A company-owned vehicle used for business purposes (as long as it’s documented) is not considered taxable income. However, when your employee uses the vehicle for personal use, it becomes taxable and must be reported on their W-2.
Personal use of a company vehicle for non-work-related purposes is a taxable perk known as a de minimis benefit. Personal use of a company vehicle includes:
Infrequent personal usage of company vehicles is typically deducted from an employee’s salary.
The value of personal use of a company vehicle must be reported as income at least once a year. There are four options for how you report use of a company vehicle:
General Valuation Method
The general valuation method is determined by the cost an individual would incur to lease the same vehicle under the same terms in the same geographic area.
Annual Lease Value Method
To use this method, multiply the annual lease value of the car (via the IRS Annual Lease Value table) by the percentage of personal miles driven. This will give you the Fair Market Value (FMV) of the employee’s personal use of a company-provided vehicle.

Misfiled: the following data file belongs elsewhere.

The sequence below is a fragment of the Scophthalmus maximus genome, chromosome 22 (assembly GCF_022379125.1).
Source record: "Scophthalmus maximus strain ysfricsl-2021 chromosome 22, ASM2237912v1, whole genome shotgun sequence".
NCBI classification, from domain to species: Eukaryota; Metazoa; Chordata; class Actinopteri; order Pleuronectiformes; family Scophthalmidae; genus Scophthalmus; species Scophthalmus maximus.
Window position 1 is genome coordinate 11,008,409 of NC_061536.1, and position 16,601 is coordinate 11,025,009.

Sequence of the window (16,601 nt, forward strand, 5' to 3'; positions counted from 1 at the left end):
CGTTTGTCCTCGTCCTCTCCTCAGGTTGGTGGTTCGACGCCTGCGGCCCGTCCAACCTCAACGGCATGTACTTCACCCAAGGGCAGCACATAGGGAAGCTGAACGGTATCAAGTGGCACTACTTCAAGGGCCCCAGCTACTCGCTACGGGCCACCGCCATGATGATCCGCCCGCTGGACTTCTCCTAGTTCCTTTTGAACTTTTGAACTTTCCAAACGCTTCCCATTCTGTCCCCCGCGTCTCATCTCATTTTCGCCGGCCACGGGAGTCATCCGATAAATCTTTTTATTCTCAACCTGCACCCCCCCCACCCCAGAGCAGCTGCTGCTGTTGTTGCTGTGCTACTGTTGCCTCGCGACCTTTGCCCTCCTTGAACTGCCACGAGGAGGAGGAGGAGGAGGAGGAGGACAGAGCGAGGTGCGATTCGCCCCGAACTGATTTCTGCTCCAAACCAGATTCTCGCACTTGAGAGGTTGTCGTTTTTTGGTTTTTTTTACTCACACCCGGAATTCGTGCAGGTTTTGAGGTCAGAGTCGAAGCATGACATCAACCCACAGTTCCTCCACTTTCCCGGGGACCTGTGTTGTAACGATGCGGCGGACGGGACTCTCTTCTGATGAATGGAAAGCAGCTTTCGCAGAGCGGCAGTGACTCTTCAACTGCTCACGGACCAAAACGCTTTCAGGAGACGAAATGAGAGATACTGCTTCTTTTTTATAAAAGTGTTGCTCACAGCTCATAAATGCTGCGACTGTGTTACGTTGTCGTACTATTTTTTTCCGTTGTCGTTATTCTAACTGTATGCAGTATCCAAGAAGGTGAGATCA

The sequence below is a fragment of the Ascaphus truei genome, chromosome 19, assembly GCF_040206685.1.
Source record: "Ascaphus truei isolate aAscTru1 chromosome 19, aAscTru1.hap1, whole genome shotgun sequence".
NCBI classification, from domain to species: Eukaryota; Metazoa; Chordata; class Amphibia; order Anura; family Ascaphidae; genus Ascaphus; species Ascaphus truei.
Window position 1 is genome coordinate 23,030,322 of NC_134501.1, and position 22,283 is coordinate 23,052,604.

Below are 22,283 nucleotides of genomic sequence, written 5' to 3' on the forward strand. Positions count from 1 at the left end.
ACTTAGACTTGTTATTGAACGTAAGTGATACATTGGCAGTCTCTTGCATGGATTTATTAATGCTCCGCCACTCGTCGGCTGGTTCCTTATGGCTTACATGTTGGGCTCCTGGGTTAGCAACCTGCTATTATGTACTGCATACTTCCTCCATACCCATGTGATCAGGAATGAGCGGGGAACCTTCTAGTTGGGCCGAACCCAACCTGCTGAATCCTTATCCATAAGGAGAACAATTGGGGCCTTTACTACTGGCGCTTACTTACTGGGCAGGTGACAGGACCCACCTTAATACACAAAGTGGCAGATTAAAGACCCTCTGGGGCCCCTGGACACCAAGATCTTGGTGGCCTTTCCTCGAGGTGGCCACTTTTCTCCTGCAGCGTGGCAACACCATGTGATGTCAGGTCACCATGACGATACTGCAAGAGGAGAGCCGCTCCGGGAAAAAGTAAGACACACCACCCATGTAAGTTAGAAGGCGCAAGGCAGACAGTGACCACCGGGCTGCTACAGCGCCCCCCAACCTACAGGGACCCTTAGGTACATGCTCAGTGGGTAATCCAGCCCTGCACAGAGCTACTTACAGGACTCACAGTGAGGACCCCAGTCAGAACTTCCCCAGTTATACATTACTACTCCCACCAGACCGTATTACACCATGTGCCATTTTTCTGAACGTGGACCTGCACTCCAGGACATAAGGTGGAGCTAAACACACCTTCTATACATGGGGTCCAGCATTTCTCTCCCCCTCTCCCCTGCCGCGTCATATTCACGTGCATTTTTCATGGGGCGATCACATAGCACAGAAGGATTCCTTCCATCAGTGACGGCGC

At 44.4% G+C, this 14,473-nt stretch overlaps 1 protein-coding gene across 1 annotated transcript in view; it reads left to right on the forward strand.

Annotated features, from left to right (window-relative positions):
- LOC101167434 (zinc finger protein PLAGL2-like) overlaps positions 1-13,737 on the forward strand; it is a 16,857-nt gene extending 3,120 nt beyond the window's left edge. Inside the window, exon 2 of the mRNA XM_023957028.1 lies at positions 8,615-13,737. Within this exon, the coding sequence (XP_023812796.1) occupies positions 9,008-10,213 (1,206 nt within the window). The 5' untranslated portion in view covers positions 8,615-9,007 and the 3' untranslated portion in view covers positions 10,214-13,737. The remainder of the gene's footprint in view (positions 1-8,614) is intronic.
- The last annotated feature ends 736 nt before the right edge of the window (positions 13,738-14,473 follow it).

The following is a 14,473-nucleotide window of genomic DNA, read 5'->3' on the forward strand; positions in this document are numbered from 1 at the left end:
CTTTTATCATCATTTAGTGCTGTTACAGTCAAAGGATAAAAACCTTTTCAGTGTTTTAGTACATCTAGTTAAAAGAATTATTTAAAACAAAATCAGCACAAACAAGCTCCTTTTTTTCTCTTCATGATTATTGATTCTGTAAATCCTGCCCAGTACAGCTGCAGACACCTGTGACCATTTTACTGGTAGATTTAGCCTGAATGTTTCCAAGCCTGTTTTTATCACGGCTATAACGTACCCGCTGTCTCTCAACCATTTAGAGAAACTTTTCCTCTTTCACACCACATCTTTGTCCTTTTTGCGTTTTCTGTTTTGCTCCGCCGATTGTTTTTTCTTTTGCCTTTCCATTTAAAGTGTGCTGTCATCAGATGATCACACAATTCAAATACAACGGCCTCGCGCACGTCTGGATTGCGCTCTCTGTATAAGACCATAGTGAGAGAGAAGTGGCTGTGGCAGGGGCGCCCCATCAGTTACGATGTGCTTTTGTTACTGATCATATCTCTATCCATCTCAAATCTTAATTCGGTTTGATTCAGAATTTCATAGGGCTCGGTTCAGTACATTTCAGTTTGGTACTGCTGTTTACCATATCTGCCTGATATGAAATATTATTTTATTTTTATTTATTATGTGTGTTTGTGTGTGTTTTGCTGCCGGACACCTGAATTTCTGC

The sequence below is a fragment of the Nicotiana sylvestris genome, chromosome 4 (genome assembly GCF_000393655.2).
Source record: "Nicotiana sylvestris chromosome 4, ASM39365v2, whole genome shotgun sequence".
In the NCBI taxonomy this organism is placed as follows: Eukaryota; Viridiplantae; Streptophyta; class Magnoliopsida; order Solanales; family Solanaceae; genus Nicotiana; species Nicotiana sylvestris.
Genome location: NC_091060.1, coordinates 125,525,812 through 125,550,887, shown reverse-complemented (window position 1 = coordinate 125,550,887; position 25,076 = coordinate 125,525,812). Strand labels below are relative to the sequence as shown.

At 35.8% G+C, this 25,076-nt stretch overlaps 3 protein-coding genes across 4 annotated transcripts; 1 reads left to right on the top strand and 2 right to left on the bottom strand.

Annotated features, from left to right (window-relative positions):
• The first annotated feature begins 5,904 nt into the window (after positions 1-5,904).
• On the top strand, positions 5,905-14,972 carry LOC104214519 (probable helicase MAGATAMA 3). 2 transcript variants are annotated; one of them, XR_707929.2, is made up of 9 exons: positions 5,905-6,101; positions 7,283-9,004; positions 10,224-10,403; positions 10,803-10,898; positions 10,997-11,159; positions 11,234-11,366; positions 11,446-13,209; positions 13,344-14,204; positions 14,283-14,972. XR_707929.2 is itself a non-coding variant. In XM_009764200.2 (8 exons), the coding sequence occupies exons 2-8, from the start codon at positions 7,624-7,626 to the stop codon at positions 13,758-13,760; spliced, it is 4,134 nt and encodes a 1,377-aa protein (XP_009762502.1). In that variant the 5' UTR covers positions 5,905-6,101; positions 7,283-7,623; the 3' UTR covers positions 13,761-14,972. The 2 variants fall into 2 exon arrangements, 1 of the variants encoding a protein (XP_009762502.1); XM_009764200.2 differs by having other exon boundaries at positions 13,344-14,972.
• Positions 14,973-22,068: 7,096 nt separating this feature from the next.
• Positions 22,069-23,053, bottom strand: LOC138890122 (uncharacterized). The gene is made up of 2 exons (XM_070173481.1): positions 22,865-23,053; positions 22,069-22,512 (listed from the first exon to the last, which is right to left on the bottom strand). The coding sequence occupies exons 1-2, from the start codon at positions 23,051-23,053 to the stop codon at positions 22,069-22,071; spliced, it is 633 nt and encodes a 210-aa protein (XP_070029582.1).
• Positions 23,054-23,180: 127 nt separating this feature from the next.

As a note, the amount determined from the table includes the value of maintenance and insurance for the vehicle, but not the value of employer-provided fuel. That must be valued separately.
Using this method, the FMV is determined by multiplying the IRS standard business mileage rate by the number of personal miles driven.
Two conditions must be met for you to use this method:
IRS Business Mileage Reimbursement Rate is 56 cents per mile as of January 1, 2021.
The 2020 rate was 57.5 cents per mile.
Commuting Value Method
The value is calculated by multiplying the number of trips by either $1.50 (one way) or $3 (round trip). However, there are several conditions that must be met in order to use this method:
Here are a few more helpful tips when you are determining which method to use to calculate the use of a personal vehicle:
Personal use of a company vehicle is reported on Form W-2 in boxes 1, 3, 5 and 14 and on Form 941 on line 2, 5a and 5c. You also need to watch if your state reports these wages in box 16.
The personal use of a company-owned automobile is considered part of an employee’s taxable income and proper documentation is vital. If you can’t determine business versus personal use, the value of the vehicle would be 100% taxable to the employee for both types of usage. It’s important to get this right so your employee’s taxes (and yours) are correct come year-end planning time.